A bipartisan group of senators Tuesday introduced a bill designed to give Chinese telecom giant Huawei more competition in the market for 5G equipment by pumping more than $1 billion into 5G-related research and development. While the funds could be a boon for smaller companies, it’s paltry compared with what the telecommunications and wireless industries already spend on R&D.
The bill doesn’t mention Huawei by name, but the bill’s cosponsors made it clear that Huawei was on their minds. The US government has long worried the company could build backdoors for the Chinese government into its products. US government pressure has prevented major carriers from using Huawei equipment in US networks, and the Federal Communications Commission has effectively banned smaller carriers from using the company’s equipment as well. But Huawei remains the world’s largest provider of telecom equipment, ahead of Sweden’s Ericsson and Finland’s Nokia.
The bill highlights ongoing concerns that Chinese companies will dominate the market for 5G infrastructure equipment, leaving carriers in the US and elsewhere with few other options.
“Every month that the US does nothing, Huawei stands poised to become the cheapest, fastest, most ubiquitous global provider of 5G, while US and Western companies and workers lose out on market share and jobs,” Senator Mark Warner (D-Virginia), a cosponsor of the bill, said in an announcement. Other Senate cosponsors include Marco Rubio (R-Florida), Bob Menendez (D-New Jersey), and Richard Burr (R-North Carolina).
A National Security Council memo leaked in 2017 proposed a nationalized 5G network in the US that would lease wireless capacity to private carriers. Under the proposal, the government would buy equipment from companies in the US or other trusted providers to help ensure that non-Chinese telecom equipment remains competitive in the market. The suggestion was panned by critics from both political parties, and the Trump administration said it was never considered seriously. The White House did, however, block the Singapore-based chipmaker Broadcom from acquiring US chipmaker Qualcomm, which designs wireless modems used in 5G phones and other equipment, citing fears that the acquisition would make San Diego–based Qualcomm less globally competitive.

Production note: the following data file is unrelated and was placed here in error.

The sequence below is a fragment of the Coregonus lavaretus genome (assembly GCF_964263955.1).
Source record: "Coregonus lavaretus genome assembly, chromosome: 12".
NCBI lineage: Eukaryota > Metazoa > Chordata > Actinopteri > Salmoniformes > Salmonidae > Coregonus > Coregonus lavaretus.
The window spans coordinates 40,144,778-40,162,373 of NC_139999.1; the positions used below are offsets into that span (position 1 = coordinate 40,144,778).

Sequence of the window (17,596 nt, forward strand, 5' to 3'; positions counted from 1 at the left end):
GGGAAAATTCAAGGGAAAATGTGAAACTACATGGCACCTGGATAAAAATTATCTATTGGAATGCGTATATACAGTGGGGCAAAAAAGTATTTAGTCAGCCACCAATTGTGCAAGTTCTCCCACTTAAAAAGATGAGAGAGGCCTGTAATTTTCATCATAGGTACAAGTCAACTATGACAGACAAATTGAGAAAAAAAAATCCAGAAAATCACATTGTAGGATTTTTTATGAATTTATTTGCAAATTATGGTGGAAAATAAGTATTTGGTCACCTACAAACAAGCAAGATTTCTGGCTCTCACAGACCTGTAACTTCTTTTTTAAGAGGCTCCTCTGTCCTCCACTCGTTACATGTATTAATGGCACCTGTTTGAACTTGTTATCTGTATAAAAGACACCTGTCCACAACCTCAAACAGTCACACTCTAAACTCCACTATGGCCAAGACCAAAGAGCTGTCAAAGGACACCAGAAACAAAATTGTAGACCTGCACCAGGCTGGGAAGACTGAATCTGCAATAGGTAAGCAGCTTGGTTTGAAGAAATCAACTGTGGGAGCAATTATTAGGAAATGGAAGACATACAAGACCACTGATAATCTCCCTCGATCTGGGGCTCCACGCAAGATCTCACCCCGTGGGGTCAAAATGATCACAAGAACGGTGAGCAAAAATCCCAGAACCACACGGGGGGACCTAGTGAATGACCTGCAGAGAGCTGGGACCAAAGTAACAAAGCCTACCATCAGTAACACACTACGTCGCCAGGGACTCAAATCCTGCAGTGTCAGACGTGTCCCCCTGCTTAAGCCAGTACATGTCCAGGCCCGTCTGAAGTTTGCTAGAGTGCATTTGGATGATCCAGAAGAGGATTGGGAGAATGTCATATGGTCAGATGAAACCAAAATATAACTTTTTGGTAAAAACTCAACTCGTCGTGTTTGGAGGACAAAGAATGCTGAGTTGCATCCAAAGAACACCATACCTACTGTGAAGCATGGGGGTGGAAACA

Tuesday’s bill echoes those concerns but stops far short of creating a government-owned network. Instead, the bill proposes setting aside at least $750 million for grants to subsidize research and development in 5G technology. It would also provide $500 million that the secretary of state could dispense to “support development and adoption of secure and trusted telecommunications technologies” around the world. Funding would come from auctions held by the FCC for the rights to use parts of the wireless spectrum.
Still, the spending doesn’t begin to match other companies’ R&D efforts. Huawei invested $15.3 billion on research and development in 2018, according to Bloomberg. US network equipment giant Cisco spent $6.37 billion that year, Qualcomm spent $5.48 billion, Nokia spent $5.46 billion, and Ericsson spent $4.48 billion. Meanwhile, researchers at New York University are already working on technologies that could underpin sixth-generation networks.
It also pales in comparison to existing government spending on broadband networks, such as the FCC’s Rural Digital Opportunity Fund, which is set to spend $20.4 billion over 10 years.
5G networks are already rolling out across the US and the world, especially in South Korea and China. T-Mobile’s network is already available to most of the US population, though it admits its speeds are only around 20 percent faster than its 4G network.
Nearly everyone across the US political spectrum agrees that the FCC needs to make more bandwidth available to carriers for use with 5G networks. Particularly important is what’s known as the “mid-band,” already being used by South Korea and China to build their networks, because it will make it easier to cover large swaths of the country with 5G signals.
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